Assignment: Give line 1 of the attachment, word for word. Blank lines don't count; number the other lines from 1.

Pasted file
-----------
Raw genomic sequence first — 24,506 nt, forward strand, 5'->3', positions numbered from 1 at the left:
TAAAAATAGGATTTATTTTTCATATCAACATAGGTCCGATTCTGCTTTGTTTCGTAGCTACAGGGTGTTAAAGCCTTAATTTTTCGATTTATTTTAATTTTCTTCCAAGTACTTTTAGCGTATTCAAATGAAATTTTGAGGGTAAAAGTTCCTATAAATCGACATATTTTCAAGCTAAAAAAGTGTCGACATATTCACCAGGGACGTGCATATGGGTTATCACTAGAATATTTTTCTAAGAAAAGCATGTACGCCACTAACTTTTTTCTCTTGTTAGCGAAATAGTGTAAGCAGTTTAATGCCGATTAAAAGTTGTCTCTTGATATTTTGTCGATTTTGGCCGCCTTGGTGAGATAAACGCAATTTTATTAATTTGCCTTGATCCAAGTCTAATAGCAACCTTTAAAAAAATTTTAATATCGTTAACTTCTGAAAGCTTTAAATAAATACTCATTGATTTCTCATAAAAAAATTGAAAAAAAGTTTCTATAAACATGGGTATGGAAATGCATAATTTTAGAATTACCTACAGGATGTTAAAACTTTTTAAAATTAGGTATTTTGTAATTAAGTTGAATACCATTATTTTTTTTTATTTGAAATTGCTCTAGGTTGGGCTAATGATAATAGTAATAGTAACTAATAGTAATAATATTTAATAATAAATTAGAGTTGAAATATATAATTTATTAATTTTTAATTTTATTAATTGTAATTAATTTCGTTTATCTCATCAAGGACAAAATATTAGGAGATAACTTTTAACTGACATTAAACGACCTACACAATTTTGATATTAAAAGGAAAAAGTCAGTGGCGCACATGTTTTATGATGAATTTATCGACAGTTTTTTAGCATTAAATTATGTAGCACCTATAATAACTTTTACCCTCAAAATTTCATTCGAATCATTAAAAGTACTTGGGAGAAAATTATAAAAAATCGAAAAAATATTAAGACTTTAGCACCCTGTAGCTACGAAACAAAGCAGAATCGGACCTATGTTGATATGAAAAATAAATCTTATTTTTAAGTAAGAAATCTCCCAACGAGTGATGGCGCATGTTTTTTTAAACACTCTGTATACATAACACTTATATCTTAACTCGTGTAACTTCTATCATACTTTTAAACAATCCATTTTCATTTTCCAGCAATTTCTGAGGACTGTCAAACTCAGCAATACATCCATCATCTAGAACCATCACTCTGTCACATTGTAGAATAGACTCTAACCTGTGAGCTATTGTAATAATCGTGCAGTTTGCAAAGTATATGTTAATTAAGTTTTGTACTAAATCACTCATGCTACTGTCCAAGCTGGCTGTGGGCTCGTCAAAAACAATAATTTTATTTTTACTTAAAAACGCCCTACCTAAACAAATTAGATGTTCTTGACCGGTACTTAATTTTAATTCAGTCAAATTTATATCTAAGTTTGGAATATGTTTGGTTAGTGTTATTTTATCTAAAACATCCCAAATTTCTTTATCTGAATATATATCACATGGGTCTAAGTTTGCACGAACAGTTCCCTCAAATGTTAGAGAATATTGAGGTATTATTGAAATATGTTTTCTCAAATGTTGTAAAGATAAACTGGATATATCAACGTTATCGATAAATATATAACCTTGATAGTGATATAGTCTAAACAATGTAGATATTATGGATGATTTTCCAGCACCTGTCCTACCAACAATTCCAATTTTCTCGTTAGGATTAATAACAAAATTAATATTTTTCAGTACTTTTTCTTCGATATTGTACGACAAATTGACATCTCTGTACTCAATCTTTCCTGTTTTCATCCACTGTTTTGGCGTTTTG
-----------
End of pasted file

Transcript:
Raw genomic sequence first — 24,506 nt, forward strand, 5'->3', positions numbered from 1 at the left: